*Not including incentives for qualifying vehicles and on-site renewable installations.

Which climate zone am I in?
Climate zone information from the International Energy Conservation Code 2009 (PDF).

Where can I find a list of energy consultants?
Consumers can find certified home energy raters through the Residential Energy Services Network (RESNET) web site.

Which water heaters qualify for a tax credit?
If your water heater was installed between January 1, 2009 and December 31, 2010, you may be eligible for an incentive if the water heater meets the necessary energy efficiency level. Electric heat pump water heaters with an Energy Factor of 2.0 and gas/oil water heaters with an Energy Factor of 0.82 or a thermal efficiency of at least 90% qualify for a tax credit worth 30% of the cost of the unit (within the $1,500 cap for all measures combined).

What is the status of tax credits for corn, pellet or wood-burning stoves?
Under the energy incentives extension passed in 2008, there is a provision for a credit for the use of biomass for heating or water heating purposes. Click here for details.

How efficient does my new furnace or boiler have to be in order to qualify for a credit?
Furnaces have to meet an Annual Fuel Use Efficiency (AFUE) of 95 or better, boilers an AFUE of 90 or better, as defined in DOE test procedures. The exception to this rule is that units with an efficient furnace fan, i.e. one that meets the CEE/AHRI specification can earn a credit regardless of their AFUE. Click here for details.

What is considered a qualified ground-source heat pump, or a qualified ground-source heat pump expenditure?
Qualified geothermal heat pump property is defined as any equipment that uses the ground or ground water as a thermal energy source to heat the taxpayer's dwelling unit, or is used as a thermal energy sink to cool said dwelling unit, and meets the requirements of the Energy Star program at the time the unit is placed in service. Qualified expenditures include any expenditure for qualified geothermal heat pump property installed on or in connection with a dwelling unit used as a residence by the taxpayer. Click here for more information on the geothermal heat pump incentive.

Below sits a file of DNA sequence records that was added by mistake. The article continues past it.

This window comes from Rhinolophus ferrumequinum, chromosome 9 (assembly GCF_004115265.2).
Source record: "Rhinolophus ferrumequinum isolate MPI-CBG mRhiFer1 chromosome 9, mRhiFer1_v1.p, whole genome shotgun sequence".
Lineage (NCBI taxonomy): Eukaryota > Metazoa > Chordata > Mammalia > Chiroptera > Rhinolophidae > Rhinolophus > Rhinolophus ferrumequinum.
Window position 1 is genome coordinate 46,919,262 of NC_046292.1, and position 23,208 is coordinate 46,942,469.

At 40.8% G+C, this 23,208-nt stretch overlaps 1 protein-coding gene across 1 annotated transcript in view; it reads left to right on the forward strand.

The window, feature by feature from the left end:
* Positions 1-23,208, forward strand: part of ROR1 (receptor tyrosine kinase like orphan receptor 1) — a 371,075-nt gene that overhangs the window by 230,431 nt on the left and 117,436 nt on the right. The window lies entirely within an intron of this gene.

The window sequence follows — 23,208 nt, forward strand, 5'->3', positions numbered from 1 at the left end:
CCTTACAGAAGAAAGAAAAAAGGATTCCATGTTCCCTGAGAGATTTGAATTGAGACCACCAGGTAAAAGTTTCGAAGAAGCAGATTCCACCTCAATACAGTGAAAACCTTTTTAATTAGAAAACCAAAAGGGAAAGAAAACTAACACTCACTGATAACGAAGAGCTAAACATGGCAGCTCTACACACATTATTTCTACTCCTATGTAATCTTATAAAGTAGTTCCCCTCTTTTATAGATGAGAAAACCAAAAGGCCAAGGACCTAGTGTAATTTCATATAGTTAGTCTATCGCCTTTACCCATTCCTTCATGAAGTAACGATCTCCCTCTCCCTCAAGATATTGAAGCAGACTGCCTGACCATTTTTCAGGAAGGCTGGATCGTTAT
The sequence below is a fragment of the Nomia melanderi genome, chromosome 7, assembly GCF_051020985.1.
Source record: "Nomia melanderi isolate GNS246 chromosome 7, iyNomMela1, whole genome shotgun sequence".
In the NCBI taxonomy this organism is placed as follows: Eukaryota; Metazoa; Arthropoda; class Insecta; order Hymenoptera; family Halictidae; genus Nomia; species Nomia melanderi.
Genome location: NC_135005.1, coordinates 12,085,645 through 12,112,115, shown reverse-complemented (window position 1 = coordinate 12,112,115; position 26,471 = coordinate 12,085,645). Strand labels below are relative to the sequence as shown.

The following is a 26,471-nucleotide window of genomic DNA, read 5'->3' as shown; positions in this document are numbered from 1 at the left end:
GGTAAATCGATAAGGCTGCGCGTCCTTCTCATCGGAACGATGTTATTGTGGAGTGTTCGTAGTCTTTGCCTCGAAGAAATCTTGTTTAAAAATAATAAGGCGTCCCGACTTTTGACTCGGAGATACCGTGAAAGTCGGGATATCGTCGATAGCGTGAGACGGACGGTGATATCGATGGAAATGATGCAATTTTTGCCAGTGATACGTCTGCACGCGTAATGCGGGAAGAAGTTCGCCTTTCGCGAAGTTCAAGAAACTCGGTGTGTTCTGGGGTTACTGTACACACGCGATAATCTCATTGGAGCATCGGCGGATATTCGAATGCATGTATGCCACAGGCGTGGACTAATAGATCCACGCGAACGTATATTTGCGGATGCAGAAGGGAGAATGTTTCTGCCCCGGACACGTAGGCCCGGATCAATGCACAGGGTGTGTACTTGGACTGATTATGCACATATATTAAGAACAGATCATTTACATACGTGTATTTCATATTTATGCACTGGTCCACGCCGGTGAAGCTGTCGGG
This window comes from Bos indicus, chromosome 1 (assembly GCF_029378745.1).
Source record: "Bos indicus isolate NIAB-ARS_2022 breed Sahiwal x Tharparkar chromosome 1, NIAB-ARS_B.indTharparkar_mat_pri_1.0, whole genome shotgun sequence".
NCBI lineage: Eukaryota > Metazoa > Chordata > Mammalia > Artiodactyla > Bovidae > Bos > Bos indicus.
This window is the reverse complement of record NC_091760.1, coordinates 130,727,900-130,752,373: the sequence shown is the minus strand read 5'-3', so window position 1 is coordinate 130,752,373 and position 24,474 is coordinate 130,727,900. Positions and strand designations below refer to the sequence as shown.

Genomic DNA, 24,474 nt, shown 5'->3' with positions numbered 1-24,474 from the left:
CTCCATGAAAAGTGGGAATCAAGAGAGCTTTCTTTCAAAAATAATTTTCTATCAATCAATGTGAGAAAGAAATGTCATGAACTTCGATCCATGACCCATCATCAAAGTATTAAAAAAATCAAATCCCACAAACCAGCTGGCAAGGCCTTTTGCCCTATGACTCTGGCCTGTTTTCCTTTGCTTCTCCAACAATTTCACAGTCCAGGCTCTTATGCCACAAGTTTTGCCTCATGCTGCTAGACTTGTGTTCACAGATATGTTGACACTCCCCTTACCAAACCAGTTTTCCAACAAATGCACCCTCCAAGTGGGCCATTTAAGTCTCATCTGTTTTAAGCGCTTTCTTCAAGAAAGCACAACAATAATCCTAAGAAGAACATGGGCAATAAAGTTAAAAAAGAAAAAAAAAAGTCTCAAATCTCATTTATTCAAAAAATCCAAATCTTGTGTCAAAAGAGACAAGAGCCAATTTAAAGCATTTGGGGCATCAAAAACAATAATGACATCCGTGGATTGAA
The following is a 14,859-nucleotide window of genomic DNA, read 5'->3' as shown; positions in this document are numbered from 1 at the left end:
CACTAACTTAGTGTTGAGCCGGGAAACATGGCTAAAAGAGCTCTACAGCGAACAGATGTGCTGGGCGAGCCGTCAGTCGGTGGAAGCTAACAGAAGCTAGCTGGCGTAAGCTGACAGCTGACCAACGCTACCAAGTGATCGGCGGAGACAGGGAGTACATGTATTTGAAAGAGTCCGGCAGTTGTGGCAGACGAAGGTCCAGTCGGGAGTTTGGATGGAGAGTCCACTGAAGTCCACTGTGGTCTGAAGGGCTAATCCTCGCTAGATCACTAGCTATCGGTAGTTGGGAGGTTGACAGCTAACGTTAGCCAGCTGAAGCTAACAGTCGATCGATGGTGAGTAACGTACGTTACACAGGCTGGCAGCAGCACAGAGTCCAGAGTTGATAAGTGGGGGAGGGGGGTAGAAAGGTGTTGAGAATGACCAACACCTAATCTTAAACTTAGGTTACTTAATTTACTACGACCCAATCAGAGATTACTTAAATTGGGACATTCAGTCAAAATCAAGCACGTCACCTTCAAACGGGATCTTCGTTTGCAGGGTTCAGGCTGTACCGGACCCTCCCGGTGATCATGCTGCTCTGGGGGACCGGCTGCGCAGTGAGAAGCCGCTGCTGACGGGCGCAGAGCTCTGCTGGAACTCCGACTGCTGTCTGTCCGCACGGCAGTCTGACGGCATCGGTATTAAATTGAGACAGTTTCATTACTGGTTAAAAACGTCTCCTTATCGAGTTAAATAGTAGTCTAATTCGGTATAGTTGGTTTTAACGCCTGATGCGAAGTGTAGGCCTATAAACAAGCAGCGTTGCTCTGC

I own an apartment building or vacation home. Do the improvements I have made within the building qualify for a credit?
Owners of vacation homes or rental properties cannot claim the consumer credits (IRS Code section 25C(c)(1)(A)). Some rental property owners may qualify for tax deductions under the commercial building tax deduction for buildings greater than 3 stories.

I live in a condo. Can I get the credit for costs paid by the condo association?
Yes, ask your homeowners association to report your share of the cost. Same if you live in a co-op.

Can I receive a tax credit for a programmable thermostat?
Credits are not available for programmable thermostats at this time.

Where can I find rebate information for my ENERGY STAR-rated product?
Information on rebates for these products can be found here.

How do I know what type of window I need to qualify for a tax credit?
Eligible window products are those that are rated equal to or below a 0.30 U Factor and a Solar Heat Gain Coefficient (SHGC) of 0.30. For more information on qualifying products in your climate zone, visit the Efficient Windows Collaborative web site.

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Businesses and Non Profits

Are there any benefits or incentives available for publicly-owned buildings?
For publicly-owned buildings, the tax deduction can be assigned to the designer of the building. A public agency could assign the credit to the building designer, negotiate a fee reduction and so realize the credit in that way. Designers are defined by IRS Notice 2006-52 as "a person that creates the technical specifications for installation of energy efficient commercial building property...for example, an architect, engineer, contractor, environmental consultant or energy services provider... A person that merely installs, repairs or maintains the property is not a designer." In March 2008 the IRS released new rules clarifying several aspects of the commercial building energy efficiency tax deduction.

What programs exist to reduce green building costs for non-profits which are not eligible for tax credits?
Please visit the State and Utility incentives section of this site, or check with your local utilities and state energy office for more information.

Are tax credits available for industrial manufacturers?
Industrial manufacturers are eligible for tax incentives for CHP systems, solar systems, fuel cells, and microturbine equipment.

Where can I find out more about commercial building incentives?
The Commercial Building Tax Deduction Coalition (CBTDC) has a web site that includes a comprehensive list of frequently asked questions.

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New Homes and Buildings

Does the builder credit only apply to new homes?
Yes, the builder credit only applies to new homes. For existing homes, the energy efficiency credits go to the individuals who own the property as their principal residence. The on-site renewable incentives can be applied to any dwelling unit owned by the taxpayer, not necessarily their primary residence.